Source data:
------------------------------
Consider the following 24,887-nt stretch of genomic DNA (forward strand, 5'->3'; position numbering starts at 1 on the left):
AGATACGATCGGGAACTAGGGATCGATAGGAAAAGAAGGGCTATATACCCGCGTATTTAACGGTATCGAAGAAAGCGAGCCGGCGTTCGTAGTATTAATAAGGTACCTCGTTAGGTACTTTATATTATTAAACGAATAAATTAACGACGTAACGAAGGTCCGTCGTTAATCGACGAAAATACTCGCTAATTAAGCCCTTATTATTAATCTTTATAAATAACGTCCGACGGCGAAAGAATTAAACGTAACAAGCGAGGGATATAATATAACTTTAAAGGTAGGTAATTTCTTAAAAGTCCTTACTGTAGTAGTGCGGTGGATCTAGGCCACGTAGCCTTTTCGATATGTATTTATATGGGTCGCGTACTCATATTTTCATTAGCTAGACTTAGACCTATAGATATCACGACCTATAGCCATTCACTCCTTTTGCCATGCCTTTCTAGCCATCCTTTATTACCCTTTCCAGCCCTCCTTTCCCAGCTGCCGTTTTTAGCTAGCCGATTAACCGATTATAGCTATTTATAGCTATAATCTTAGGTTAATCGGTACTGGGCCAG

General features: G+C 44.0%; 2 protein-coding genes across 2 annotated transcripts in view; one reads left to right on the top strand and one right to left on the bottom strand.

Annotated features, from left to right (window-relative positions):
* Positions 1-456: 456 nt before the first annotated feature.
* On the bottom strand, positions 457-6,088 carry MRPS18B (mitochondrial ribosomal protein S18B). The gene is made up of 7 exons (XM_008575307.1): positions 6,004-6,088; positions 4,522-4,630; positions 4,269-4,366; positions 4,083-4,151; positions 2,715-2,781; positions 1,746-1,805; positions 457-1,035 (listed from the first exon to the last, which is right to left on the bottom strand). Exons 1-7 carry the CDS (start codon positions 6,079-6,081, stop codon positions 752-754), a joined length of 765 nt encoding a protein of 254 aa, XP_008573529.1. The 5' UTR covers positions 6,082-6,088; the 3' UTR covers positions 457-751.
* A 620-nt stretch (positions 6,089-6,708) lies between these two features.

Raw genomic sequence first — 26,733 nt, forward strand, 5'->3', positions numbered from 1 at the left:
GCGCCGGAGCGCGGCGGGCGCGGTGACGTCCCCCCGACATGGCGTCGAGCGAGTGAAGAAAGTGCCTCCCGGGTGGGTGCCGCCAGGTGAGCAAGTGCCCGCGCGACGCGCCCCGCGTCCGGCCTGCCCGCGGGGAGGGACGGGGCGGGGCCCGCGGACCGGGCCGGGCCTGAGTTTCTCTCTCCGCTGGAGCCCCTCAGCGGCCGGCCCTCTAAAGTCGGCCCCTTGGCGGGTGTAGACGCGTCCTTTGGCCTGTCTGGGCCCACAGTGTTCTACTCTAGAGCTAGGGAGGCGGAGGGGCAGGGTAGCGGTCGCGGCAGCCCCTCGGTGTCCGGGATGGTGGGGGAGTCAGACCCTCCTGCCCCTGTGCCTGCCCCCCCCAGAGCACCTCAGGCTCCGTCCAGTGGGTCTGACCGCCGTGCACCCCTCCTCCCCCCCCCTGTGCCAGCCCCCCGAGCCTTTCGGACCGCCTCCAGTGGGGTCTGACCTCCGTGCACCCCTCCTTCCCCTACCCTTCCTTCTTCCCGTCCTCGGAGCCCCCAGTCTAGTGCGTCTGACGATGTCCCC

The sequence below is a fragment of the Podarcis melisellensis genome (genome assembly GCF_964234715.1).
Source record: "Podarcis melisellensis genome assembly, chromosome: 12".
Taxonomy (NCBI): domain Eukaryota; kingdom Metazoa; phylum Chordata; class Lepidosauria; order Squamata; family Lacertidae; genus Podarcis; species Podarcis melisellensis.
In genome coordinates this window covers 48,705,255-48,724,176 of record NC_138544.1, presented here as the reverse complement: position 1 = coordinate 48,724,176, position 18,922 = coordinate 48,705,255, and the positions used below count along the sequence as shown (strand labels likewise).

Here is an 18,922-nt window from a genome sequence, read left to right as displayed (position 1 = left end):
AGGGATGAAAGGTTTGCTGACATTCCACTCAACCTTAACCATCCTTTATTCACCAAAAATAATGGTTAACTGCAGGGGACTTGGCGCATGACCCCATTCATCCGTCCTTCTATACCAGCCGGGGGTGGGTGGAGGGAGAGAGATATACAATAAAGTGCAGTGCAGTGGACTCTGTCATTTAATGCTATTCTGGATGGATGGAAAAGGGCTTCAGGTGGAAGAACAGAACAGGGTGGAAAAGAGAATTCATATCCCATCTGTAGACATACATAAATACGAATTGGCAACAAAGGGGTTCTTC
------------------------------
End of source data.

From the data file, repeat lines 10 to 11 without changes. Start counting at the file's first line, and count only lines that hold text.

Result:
The sequence below is a fragment of the Podarcis melisellensis genome (genome assembly GCF_964234715.1).
Source record: "Podarcis melisellensis genome assembly, chromosome: 12".